be, but in terms of looking at the policy, I think he did sort of lay out
some markers about where we can go from here in terms of things that will
actually impact people`s lives as well.
KORNACKI: He mentioned a few policy areas. He did sort of hint at the
idea of maybe not having a federal civil rights charges against George
Zimmerman. I want to pick that up and I also want to bring in a former
U.S. senator to weigh in after this.
KORNACKI: So, in his speech yesterday, the president actually did
basically address the Florida stand your ground laws. Let`s play what he
had to say.
(BEGIN VIDEO CLIP)
OBAMA: I just asked people to consider if Trayvon Martin was of age and
armed, could he have stood his ground on that sidewalk? And do we actually
think that he would have been justified in shooting Mr. Zimmerman who had
followed him in a car because he felt threatened. And if the answer to
that question is at least ambiguous, then it seems to me that we might want
to examine those kinds of losses.
(END VIDEO CLIP)
KORNACKI: So, I mean, I guess I take this is as sort of -- this is a
classic demonstration. I mean, this will be the bully pulpit. There`s no
-- there`s sort of federal action that`s on the table here in terms of
stand your ground laws. This is sort of about, should states, you know, be
adopting these in the future? Should states may be taking stand your
ground laws off the books?
You know, also struck me at least listening to it, some of the wording
there was very almost equivocal. We might think about -- you know, he`s
sort of -- as a president maybe who kind of after five years understands
the limits of the --
SHEFFIELD: Right. Well, and you know, to the question of the conservative
reaction, I think, you know, this whole tension between federal and state,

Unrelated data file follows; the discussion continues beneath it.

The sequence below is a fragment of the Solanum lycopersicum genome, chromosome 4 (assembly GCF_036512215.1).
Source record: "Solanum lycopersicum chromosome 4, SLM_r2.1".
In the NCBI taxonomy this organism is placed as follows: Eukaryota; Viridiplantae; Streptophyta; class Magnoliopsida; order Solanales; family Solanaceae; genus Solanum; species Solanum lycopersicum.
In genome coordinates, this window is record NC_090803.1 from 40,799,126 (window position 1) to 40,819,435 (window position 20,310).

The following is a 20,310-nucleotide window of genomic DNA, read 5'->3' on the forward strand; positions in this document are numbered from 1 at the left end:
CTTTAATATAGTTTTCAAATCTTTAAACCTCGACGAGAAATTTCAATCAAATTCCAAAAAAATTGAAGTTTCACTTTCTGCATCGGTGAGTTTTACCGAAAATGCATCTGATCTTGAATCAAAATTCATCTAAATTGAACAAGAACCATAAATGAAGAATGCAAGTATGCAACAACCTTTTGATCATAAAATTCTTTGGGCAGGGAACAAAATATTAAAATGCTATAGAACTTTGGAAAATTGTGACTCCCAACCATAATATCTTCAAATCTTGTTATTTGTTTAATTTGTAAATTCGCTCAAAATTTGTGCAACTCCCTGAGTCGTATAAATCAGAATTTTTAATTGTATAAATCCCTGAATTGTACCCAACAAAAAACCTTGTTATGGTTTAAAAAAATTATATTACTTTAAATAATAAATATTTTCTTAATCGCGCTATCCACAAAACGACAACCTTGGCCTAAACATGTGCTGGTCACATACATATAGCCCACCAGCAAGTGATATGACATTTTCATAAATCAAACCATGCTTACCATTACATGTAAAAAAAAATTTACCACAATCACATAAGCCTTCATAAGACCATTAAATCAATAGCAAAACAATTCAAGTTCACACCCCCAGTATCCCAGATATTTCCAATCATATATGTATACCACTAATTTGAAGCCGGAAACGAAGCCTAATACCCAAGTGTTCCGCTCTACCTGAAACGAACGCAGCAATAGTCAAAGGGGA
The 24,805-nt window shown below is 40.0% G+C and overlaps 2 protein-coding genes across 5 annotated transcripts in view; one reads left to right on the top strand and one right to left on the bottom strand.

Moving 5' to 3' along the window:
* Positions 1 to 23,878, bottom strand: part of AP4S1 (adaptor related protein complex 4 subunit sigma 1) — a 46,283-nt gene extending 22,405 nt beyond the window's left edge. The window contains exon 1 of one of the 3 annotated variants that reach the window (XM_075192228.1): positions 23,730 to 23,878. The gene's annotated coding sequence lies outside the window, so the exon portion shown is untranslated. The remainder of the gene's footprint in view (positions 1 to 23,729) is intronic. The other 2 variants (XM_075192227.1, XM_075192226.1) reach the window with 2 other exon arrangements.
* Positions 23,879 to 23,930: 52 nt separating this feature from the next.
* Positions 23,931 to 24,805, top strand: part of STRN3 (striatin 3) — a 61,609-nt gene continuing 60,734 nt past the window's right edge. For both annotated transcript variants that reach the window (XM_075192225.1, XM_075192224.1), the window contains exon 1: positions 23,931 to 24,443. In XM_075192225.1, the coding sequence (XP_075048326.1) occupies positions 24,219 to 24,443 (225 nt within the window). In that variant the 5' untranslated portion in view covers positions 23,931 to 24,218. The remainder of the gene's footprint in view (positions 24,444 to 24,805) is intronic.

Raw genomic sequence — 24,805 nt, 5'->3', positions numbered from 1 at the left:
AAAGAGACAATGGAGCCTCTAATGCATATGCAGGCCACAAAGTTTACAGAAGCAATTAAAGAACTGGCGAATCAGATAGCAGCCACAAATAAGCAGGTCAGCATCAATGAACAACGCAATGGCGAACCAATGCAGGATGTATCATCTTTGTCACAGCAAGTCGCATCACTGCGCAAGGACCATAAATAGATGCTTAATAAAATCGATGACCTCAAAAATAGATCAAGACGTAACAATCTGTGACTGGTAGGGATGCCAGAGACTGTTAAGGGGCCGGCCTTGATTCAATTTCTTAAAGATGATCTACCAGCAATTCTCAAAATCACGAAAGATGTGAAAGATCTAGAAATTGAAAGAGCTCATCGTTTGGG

that`s traditionally conservative issue is states rights, local rights, and
so, that`s another thing that`s going to inflame the right or at least, you
know, (INAUDIBLE) a little bit.
And the president did make the important note that stand your ground was
not invoked in this case. And then, also, I just want to make the point.
"The Daily Caller" actually did a piece on this that stand your ground in
Florida actually benefits African-Americans greatly. They do invoke it.
They successfully use it to protect them.
KORNACKI: But there are clear disparities between who -- sort of who`s
able to have the stand your ground defense accepted. It`s accepted a lot
more. It was also --
SHEFFIELD: That`s not the question of whether it`s a valid law. That`s a
question of, is it equally --
KORNACKI: Right. And the other thing, like, we were talking about this.
We had the show Sunday morning, you know, that was 12 hours after the
KORNACKI: Last Sunday morning, we had the show 12 hours after the verdict
and I was trying to figure out the role stand your ground had played in the
trial and I will say, well, it doesn`t seem like the defense invoked this.
Maybe this wasn`t -- then I heard the juror, the juror gave the interview
this week on another network and explicitly mentioned stand your ground.
So, clearly, it was in the mind of these jurors, at least.
BACON: Which the president addresses what he may think (ph) he made that
point. I think one of the clear cut results from this will be in -- in